Hey friends, hope you are all well and safe. I’ve been posting info and resources in my instagram stories and on my twitter, but I know that that I have reach here on Tumblr also, so I am posting here too.
It’s been heartbreaking to see the injustices that took place over the last few weeks: the deaths of George Floyd, Breonna Taylor and Ahmaud Arbery, followed by violent treatment of protestors. I live in Europe, but racism and police violence against people of color is not an ‘American problem.’ Racism thrives here and always has. In the Netherlands, people of color who are brave enough to demonstrate against racism have been vilified, bullied, and treated violently by police. Police violence has claimed black lives here too. These deaths, and the systemic racism that fueled them, are unacceptable. This is something that must be addressed directly, not derailed by shifting the focus to other subjects, not met with force or violence, and not ignored with silence. ⠀⠀⠀⠀⠀⠀⠀⠀⠀
Let’s give momentum to those brave voices and organizations who are confronting injustice and racism head on. They are doing vital and important work that has a worldwide impact, and they need our support. Here is an amazing overview, generously assembled by @dehyedration, which links to a variety of different resources. Please take a look and consider helping in any way you can!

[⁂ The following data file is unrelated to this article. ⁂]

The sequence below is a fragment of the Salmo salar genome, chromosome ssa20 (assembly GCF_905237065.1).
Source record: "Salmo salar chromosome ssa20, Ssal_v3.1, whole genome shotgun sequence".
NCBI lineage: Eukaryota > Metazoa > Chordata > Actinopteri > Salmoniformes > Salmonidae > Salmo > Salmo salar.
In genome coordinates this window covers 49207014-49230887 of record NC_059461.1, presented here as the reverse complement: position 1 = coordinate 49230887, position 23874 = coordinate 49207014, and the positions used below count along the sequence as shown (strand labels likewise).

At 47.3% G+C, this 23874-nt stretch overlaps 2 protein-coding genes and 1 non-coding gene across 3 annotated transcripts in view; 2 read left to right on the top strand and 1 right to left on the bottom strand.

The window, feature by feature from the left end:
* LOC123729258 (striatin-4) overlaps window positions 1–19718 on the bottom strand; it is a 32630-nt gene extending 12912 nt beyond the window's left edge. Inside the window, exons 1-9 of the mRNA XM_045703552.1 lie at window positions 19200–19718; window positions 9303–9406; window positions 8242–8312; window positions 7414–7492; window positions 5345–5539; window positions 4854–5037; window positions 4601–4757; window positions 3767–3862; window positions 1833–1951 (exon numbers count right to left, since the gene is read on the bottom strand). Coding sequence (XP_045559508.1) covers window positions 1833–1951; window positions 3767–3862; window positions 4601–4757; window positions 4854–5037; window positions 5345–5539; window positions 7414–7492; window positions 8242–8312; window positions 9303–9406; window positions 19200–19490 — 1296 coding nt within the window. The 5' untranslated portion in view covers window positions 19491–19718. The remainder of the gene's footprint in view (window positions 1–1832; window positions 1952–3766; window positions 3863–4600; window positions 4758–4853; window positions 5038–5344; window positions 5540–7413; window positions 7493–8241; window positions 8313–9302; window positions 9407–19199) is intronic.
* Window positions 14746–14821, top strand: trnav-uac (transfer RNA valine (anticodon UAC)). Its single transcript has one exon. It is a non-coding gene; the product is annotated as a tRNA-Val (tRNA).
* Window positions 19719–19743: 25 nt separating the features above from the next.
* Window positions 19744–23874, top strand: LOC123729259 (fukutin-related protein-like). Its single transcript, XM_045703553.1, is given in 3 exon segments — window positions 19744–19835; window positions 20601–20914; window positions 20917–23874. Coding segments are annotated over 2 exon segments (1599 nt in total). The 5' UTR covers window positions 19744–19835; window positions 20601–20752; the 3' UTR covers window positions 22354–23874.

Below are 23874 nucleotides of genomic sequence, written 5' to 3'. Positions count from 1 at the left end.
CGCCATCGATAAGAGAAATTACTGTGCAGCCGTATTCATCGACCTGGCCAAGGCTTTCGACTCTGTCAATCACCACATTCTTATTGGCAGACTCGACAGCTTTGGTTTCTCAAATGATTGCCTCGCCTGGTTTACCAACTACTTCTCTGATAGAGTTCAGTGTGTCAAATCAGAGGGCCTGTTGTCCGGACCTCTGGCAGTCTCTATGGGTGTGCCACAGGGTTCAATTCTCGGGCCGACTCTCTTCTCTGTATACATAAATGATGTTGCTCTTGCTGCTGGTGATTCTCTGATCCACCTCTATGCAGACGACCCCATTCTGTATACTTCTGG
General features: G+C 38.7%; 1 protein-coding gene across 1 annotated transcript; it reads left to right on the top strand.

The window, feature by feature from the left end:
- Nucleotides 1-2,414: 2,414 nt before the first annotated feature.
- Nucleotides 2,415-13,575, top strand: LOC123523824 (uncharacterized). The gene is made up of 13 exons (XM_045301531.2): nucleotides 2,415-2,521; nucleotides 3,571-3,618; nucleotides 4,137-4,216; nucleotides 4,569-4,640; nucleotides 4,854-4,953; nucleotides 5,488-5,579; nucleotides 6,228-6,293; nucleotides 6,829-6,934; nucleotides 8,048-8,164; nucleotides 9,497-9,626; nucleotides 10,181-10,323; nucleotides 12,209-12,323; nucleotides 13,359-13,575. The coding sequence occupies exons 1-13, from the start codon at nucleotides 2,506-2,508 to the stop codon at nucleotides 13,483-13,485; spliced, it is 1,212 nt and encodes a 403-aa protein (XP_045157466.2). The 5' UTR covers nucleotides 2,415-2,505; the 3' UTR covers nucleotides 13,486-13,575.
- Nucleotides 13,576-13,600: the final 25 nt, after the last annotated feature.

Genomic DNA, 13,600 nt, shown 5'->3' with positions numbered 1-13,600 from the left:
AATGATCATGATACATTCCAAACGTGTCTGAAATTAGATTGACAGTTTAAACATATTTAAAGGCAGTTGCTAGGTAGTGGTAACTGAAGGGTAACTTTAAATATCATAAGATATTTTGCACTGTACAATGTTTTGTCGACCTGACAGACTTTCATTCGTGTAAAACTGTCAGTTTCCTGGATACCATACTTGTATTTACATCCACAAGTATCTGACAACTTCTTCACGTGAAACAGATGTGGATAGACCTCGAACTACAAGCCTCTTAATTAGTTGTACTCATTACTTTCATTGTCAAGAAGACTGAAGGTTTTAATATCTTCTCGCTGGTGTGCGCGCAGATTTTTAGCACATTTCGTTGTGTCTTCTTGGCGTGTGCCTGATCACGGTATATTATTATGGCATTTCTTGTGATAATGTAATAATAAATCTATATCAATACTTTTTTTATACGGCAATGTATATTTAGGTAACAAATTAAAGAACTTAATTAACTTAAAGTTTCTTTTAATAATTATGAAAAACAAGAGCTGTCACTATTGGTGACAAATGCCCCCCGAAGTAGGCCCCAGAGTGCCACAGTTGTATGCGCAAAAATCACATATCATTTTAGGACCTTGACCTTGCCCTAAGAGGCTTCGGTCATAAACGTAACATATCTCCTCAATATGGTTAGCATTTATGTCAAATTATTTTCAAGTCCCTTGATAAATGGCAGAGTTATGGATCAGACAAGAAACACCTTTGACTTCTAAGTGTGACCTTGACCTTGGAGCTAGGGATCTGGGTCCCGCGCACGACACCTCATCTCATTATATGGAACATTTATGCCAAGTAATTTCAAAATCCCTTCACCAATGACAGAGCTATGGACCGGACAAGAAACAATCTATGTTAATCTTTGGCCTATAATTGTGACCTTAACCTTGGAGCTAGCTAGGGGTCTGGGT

Postmortem photography or memento mori, the photographing of a deceased person, was a common practice in the 19th and early 20th centuries. The photographs were considered a keepsake to remember the dead. Child mortality was high during the Victorian era. For many children even a common sickness could be fatal. When a child or other family member died, families would often have a photograph taken before burial. Many times it was the first and last photograph they would ever possess of their loved one. Many postmortem photographs were close-ups of the face or shots of the full body. The deceased were usually depicted to appear as if they were in a deep sleep, or else arranged to appear more life-like. Children were often shown on a couch or in a crib, often posed with a favorite toy. It was not uncommon to photograph very young children with a family member, most frequently the mother. Adults were more commonly posed in chairs or even propped up on something.